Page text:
Abu Dhabi Global Market signs fintech deal with Hong Kong regulator

17 July 2018 Consultancy-me.com

The Abu Dhabi Global Market has signed a strategic cooperation deal with Hong Kong’s de facto central bank on providing reciprocal support for their developing fintech sectors.

As the global fintech industry continues on its course of mass disruption to traditional banking systems, leading financial centres across the world are scrambling to get ahead of the curve and establish themselves as regional and international hubs for financial technology, with cross-border cooperation between regulatory authorities a necessity for successful development.

In recent times, this has seen a string of announced cooperation agreements between fintech hubs and financial regulators on all points of the globe; the latest being the Financial Services Regulatory Authority (FSRA) of the Abu Dhabi Global Market (ADGM) teaming up with the Hong Kong Monetary Authority (HKMA) to jointly promote fintech innovation and facilitate business expansion opportunities between their home markets.

In addition, the agreement will allow for the increased sharing of information and the potential for project collaboration, including the possible establishment of an international financial trade network based on based on distributed ledger technology (DLT – which digitally records transactions in a decentralised fashion), of which blockchain is the most prominent example.Abu Dhabi Global Market signs fintech deal with Hong Kong regulator“We are glad to further our partnership and collaboration with HKMA by way of this FinTech agreement,” FSRA Chief Executive Richard Teng said. “We look forward to working closely with the HKMA to support our FinTech start-ups and our innovative businesses, from regulations to adoption, in advancing and applying their solutions to each of our respective financial markets and jurisdictions”.

Nelson Chow, HKMA’s Chief Fintech Officer, responded in turn; “ADGM’s commitment to the pursuit of innovation resonates strongly with Hong Kong’s ambitions. The co-operation between the HKMA and the FSRA would strengthen the two authorities in their respective roles and initiatives in FinTech. We are particularly pleased to start a dialogue with FSRA on the opportunity to build a cross-border trade finance network using distributed ledger technology.”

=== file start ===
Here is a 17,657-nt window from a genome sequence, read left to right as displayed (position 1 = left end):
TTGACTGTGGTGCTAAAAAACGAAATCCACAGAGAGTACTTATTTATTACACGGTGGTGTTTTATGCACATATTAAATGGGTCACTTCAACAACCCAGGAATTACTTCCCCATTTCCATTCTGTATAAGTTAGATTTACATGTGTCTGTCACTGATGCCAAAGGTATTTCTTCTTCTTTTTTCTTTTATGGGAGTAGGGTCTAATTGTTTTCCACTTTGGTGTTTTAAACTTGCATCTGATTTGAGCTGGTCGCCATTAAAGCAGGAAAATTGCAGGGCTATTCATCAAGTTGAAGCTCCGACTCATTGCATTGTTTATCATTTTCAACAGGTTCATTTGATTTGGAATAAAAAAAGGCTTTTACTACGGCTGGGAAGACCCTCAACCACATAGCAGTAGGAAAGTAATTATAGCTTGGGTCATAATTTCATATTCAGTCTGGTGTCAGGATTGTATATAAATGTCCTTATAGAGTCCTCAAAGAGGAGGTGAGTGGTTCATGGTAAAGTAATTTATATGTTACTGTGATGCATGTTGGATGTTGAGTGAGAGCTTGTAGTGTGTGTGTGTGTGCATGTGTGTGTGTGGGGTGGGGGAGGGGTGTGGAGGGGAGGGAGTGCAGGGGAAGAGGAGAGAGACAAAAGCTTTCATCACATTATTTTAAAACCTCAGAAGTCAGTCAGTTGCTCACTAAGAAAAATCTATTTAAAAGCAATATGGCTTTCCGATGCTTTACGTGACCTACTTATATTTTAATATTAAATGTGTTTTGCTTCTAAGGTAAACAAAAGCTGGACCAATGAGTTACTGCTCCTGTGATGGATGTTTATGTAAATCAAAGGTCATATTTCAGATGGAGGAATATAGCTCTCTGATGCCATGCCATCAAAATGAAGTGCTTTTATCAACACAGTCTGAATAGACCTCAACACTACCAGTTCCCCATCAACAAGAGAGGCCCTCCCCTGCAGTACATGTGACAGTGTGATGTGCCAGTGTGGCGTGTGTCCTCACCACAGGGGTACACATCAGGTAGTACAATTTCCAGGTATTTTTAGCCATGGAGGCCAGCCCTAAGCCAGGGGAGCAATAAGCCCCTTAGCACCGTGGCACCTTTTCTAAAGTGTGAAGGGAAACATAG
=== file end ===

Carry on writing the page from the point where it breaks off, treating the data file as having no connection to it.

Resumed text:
The latest agreement follows an earlier similar announcement between the ADGM and The Hong Kong Securities and Futures Commission, while the HKMA already has a corresponding deal in place with Dubai Financial Services Authority (DFSA). Altogether, the latest deal is the 11th such statement of cooperation the ADGM has made with ‘like-minded international financial centres and jurisdictions to foster a robust and sustainable global FinTech ecosystem’.

These so-called ‘FinTech bridges’ between financial centres and regulators were one of the hot topics at the Innovate Finance Global Summit hosted in London earlier this year, attended by regulatory authorities from over 20 jurisdictions. The ADGM states: “We are committed to developing a vibrant, dynamic and sound international financial services centre. These cross-border partnerships enable ADGM to maintain a practical, open and inclusive global FinTech centre to continue serving the communities in Abu Dhabi and the greater MENA region.”

In related recent news, the Dubai International Finance Centre, ADGM's counterpart in the neighbouring Emirate of Dubai, has signed an MoU with global professional services heavyweight Accenture to collaborate on entrenching the city as a world leading hub for FinTech.

Do consultants have a legitimising effect in the Middle East?

19 April 2019 Consultancy-me.com

Do the often kowtowing international consultants operating in the Gulf simply grant legitimacy to local rulers? The answer’s not so simple says regional expert Calvert Jones, who has conducted a fascinating research study on the local consulting industry.

Now valued at $3 billion annually in the GCC alone, the Middle East management consulting industry has exploded since the global financial crisis, growing at a heady 20 percent clip up until 2014 when the dive in global oil prices and attendant austerity measures briefly applied the brakes; ‘brakes’, in this context, meaning growth which at its lowest point in 2015 dropped to around 6 percent.

The slow-down was brief. With the plummet in oil prices spurring regional governments to act on economic diversification – captured in a range of ambitious national transformation agendas – together with the emergence of a range of digital advances now sweeping the public and private sectors, fresh impetus was given to the local consulting market; this year forecast to return to double-digit growth.